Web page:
My grandpa bought a dairy farm in Lewiston, UT and then started a small dairy to raise his family. He had eight kids. Money was always tight. They couldn't afford to hire help on the farm - it was my grandparents and the kids who did all of the work. When equipment broke down, they went without.

My dad would regularly tell a story that he remembers my Grandpa coming in from the barn at night with a Snickers bar. He would sit at the table, cut it into multiple pieces with his knife, and give each child one bit of a Snickers bar. Why didn't he just bring home more than one Snickers? Because he couldn't afford to. One Snickers was all he could buy.

Times were brutally tough for my Grandpa and Grandma and they never really improved. Grandpa died a few years ago after selling the farm. He had his 100-some odd year old house, about 20 acres of farm land around his barn, and a mid-90s Chevy pick up truck to his name when he died. Grandma is still alive, living in the same house, living off social security and the savings that they had. She doesn't get to travel. She doesn't get to enjoy 'retirement life.' Life was a struggle for them.

When my dad graduated high school and returned home from his mission, he wanted to go to college. He was the eldest son and played a prominent role on the farm. Him leaving and going to school was going to be a big blow to the day-to-day operations of this small farm.

Grandpa never hesitated. Why? Because his had a chance to improve his life and his circumstances. He could get a degree, move away from the farm, make enough money to buy more than one Snickers at a time, and ensure that his family didn't have to go through the same struggles that Grandpa went through.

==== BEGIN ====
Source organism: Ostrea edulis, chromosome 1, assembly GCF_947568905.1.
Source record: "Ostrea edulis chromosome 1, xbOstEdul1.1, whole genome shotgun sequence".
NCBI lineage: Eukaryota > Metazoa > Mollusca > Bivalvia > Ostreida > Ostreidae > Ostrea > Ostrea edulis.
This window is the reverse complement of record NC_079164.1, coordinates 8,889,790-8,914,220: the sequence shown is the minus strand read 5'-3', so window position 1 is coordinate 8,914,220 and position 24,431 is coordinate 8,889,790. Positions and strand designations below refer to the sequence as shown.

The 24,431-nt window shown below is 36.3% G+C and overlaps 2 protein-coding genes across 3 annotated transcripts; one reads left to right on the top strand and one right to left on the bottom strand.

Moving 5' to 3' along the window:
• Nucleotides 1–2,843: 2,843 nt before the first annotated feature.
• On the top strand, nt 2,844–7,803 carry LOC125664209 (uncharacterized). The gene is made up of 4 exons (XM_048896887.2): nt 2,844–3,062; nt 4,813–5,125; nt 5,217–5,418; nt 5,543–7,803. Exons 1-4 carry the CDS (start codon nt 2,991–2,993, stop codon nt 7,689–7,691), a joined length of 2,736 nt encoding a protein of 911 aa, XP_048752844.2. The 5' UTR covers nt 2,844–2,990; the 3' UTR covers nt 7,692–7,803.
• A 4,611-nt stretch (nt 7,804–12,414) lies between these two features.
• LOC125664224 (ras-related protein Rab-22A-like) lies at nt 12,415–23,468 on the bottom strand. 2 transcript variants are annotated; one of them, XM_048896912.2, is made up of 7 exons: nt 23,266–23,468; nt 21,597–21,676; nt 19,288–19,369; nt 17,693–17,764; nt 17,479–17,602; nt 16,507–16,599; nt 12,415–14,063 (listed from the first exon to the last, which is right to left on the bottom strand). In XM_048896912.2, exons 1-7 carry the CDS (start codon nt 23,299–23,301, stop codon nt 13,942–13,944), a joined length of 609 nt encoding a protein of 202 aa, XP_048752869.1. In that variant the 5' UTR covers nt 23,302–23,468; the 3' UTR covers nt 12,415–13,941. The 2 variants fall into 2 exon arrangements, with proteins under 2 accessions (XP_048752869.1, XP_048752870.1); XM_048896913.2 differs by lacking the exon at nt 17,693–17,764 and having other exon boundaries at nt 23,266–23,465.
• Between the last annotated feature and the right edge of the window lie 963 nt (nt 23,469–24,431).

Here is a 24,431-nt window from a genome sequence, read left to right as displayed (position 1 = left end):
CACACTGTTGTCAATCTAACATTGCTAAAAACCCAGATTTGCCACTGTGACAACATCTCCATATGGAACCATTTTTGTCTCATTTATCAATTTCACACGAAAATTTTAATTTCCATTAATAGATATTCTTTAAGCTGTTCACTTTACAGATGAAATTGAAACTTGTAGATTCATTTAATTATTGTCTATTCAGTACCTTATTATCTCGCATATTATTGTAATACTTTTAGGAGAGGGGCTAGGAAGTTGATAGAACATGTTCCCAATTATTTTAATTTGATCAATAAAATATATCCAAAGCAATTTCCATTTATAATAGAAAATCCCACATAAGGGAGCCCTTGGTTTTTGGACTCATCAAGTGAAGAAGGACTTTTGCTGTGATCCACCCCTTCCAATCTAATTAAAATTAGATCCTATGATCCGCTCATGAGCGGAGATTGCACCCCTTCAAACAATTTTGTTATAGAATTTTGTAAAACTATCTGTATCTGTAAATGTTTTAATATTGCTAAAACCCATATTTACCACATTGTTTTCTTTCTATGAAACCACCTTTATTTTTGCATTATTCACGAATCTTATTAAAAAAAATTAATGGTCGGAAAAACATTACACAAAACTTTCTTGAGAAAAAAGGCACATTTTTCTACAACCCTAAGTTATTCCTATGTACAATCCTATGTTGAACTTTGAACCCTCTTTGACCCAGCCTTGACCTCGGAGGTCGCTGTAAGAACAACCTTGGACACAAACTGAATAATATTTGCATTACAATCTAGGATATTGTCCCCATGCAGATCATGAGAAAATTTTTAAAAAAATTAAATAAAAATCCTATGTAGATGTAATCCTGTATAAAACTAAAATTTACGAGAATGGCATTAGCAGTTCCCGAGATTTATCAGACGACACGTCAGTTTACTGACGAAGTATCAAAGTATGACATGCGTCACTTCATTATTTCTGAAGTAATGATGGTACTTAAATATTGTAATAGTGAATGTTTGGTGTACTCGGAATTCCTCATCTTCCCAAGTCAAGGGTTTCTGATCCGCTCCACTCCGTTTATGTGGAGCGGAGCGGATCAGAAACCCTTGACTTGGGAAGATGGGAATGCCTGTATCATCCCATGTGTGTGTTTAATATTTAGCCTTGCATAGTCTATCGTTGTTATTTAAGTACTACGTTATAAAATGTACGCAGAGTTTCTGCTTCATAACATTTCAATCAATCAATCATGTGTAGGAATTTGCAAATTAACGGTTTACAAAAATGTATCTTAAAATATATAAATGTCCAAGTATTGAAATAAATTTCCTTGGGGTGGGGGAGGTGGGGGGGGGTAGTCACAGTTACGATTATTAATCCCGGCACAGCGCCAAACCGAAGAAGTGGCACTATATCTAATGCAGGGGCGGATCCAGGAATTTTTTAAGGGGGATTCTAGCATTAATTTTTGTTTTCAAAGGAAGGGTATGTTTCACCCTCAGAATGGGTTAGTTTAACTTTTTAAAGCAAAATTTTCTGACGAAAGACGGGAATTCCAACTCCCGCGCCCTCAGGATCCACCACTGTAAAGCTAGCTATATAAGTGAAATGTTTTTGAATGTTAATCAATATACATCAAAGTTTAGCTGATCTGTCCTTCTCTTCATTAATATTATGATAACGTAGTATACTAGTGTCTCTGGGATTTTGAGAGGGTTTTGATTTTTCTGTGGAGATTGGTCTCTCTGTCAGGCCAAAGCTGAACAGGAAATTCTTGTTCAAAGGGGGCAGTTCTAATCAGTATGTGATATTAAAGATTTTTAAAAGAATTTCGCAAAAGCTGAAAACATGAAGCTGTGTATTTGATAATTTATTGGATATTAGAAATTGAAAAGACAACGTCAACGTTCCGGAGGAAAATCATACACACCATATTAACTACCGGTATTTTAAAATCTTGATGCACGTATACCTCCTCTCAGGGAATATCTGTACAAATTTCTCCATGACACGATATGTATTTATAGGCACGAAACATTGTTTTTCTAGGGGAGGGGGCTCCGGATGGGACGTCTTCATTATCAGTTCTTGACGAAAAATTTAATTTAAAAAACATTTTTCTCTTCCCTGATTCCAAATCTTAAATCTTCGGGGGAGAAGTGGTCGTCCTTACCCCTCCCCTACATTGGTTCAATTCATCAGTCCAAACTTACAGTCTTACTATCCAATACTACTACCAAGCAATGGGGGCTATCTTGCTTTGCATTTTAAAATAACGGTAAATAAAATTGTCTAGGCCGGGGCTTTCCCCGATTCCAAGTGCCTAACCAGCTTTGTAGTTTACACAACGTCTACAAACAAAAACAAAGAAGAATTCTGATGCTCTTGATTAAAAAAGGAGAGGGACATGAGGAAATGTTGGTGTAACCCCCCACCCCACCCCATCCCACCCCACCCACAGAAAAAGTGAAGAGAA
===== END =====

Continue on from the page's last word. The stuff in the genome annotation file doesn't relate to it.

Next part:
Grandpa didn't complain that my dad was soft when he went into computer networking and not dairy farming.

Grandpa didn't poke fun and say that my dad didn't love life the way that Grandpa did because he chose to fight for an easier path.

No, Grandpa did none of that. Grandpa supported. He encouraged. And he was damn proud until his dying day.

Isn't that what the point of life is? Aren't we all trying to improve the situation for the next generation who comes along?

So why on earth would two former college football players who are among the well-known figures in the sport get all high and mighty when they see players trying to improve their situation?

Imagine Grandpa saying, "You want to go to college and work at a computer all day? You're soft. Your dedication to work is soft. Taking the easy way out is soft."

I've seen highlights of Howard playing. He has a regular-looking football helmet on, not a leather helmet from the original day of college football. Does he love the game less than the pioneers of football because he's took extra precaution to protect himself that early football players didn't take?

Of course not. That would be insane to even suggest.

But a player opts out of a meaningless bowl game to protect himself and suddenly he doesn't love football anymore.

Look, I get it...

Bowls are broken. They aren't meaningless, but they are broken. The entire sport of college football has changed, but the bowl process really hasn't. The lure of a bowl gift package and a trip over Christmas doesn't mean as much today as it did back then. That isn't because players are soft, it's because they get those same kinds of things every week now.

Bowls used to be special because bowls actually felt special. Teams could play on national TV - they didn't get to do that every week. They could get free food and big dinners - Legends Grill didn't always exist. They could take free sunglasses and some coupons from the bowl sponsors - NIL deals with Pit Viper weren't around back then. Bowls were different. They were special.

Now they're not. What bowls offer players are the same things, and usually less things, than players get each and every week. Players - who are playing a violent game for a chance at a lottery, remember - get less incentive to play in a bowl game than they do to play in a Week 3 matchup against some random non-conference opponent.

Players opting out isn't fun as a fun, but players opting out isn't the problem.

The bowl system is the problem. And the longer we go without admitting that, the worse it's going to get.